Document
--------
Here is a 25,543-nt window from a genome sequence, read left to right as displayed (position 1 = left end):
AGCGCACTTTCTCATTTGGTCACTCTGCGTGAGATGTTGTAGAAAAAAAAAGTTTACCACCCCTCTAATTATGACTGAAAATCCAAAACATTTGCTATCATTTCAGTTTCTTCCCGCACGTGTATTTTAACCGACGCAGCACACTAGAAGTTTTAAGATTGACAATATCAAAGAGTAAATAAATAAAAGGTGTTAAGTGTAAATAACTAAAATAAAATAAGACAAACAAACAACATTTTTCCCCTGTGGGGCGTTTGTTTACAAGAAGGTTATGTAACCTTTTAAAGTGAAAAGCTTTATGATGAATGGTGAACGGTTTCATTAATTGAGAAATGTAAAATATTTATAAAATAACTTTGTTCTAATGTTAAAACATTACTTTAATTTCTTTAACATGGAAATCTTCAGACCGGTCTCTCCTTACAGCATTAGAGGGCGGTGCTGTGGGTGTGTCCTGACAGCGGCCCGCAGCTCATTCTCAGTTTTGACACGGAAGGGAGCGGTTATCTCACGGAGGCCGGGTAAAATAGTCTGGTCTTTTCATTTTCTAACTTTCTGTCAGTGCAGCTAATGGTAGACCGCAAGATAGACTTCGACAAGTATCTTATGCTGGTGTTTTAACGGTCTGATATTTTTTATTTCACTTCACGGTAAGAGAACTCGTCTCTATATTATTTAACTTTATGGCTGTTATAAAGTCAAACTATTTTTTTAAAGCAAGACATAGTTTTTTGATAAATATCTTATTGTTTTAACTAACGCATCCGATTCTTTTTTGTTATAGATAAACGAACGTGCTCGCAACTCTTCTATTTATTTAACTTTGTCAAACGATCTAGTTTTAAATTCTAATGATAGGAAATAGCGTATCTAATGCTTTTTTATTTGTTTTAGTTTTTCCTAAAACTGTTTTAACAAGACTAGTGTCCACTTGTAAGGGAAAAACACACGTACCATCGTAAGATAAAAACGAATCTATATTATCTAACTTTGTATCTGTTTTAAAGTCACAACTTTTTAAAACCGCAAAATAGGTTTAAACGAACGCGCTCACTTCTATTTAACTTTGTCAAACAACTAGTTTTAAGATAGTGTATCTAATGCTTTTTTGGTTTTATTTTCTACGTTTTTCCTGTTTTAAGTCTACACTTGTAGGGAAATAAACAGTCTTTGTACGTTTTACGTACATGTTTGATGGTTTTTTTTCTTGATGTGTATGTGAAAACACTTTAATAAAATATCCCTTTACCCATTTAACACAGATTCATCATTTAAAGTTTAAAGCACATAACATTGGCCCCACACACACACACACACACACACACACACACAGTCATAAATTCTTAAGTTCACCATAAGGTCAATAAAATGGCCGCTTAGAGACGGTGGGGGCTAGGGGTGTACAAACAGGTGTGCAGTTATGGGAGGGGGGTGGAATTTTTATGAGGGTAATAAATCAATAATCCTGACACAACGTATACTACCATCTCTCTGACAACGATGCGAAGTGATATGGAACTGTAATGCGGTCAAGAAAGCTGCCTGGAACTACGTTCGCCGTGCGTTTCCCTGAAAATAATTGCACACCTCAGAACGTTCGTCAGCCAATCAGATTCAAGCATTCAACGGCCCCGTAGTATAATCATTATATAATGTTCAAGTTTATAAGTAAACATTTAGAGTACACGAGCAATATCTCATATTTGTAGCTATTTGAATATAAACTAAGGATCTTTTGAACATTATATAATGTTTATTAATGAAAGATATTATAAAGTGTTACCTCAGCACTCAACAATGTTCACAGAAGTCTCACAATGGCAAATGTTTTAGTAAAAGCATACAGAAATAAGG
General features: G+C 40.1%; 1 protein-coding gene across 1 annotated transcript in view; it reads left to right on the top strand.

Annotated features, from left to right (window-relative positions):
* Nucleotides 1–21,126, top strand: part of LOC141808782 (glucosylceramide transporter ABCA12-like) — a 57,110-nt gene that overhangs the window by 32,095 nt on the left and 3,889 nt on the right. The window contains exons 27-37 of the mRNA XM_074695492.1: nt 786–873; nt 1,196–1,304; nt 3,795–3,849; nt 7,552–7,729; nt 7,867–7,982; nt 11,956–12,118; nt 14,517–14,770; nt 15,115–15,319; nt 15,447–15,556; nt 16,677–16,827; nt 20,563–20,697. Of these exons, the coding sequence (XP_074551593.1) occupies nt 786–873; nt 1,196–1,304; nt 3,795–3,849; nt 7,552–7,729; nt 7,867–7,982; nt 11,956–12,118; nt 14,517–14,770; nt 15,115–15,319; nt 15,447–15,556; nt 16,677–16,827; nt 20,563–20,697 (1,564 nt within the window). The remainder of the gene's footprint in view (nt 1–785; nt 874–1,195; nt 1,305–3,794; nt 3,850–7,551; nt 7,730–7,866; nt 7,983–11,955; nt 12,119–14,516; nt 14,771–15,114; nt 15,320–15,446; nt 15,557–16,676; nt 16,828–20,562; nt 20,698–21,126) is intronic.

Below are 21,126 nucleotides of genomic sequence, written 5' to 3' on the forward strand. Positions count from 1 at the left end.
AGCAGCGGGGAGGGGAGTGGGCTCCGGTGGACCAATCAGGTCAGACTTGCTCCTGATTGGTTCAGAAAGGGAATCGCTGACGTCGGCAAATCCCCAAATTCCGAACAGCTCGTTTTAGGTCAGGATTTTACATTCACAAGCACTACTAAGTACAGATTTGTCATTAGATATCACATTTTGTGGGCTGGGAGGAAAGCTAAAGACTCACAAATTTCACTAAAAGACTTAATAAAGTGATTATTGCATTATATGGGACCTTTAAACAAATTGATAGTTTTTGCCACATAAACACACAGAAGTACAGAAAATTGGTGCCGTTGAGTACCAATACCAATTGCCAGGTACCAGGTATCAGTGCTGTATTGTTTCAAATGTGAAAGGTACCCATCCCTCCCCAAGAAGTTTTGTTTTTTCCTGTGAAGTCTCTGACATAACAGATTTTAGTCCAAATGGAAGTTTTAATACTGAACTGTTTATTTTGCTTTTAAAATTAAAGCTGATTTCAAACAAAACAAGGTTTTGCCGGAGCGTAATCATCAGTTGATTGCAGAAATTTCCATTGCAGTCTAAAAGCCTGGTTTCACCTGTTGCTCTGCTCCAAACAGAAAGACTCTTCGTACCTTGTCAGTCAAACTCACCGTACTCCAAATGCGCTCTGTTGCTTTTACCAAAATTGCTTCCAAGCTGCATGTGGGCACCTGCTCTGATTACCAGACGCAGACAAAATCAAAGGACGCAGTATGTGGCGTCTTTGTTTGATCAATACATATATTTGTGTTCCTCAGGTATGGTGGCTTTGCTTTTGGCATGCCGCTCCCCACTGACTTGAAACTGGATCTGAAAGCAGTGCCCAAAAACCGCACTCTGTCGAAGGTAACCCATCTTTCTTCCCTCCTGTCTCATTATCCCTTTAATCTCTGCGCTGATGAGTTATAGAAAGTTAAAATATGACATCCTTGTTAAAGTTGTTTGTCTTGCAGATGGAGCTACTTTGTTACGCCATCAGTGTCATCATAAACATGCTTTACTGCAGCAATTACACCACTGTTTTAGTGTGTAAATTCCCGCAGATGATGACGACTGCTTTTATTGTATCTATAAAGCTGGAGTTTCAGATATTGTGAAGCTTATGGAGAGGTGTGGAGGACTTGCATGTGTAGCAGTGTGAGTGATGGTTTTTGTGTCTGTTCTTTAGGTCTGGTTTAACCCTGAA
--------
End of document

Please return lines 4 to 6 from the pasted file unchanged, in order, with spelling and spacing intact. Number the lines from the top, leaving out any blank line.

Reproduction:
Annotated features, from left to right (window-relative positions):
* Nucleotides 1–21,126, top strand: part of LOC141808782 (glucosylceramide transporter ABCA12-like) — a 57,110-nt gene that overhangs the window by 32,095 nt on the left and 3,889 nt on the right. The window contains exons 27-37 of the mRNA XM_074695492.1: nt 786–873; nt 1,196–1,304; nt 3,795–3,849; nt 7,552–7,729; nt 7,867–7,982; nt 11,956–12,118; nt 14,517–14,770; nt 15,115–15,319; nt 15,447–15,556; nt 16,677–16,827; nt 20,563–20,697. Of these exons, the coding sequence (XP_074551593.1) occupies nt 786–873; nt 1,196–1,304; nt 3,795–3,849; nt 7,552–7,729; nt 7,867–7,982; nt 11,956–12,118; nt 14,517–14,770; nt 15,115–15,319; nt 15,447–15,556; nt 16,677–16,827; nt 20,563–20,697 (1,564 nt within the window). The remainder of the gene's footprint in view (nt 1–785; nt 874–1,195; nt 1,305–3,794; nt 3,850–7,551; nt 7,730–7,866; nt 7,983–11,955; nt 12,119–14,516; nt 14,771–15,114; nt 15,320–15,446; nt 15,557–16,676; nt 16,828–20,562; nt 20,698–21,126) is intronic.

Below are 21,126 nucleotides of genomic sequence, written 5' to 3' on the forward strand. Positions count from 1 at the left end.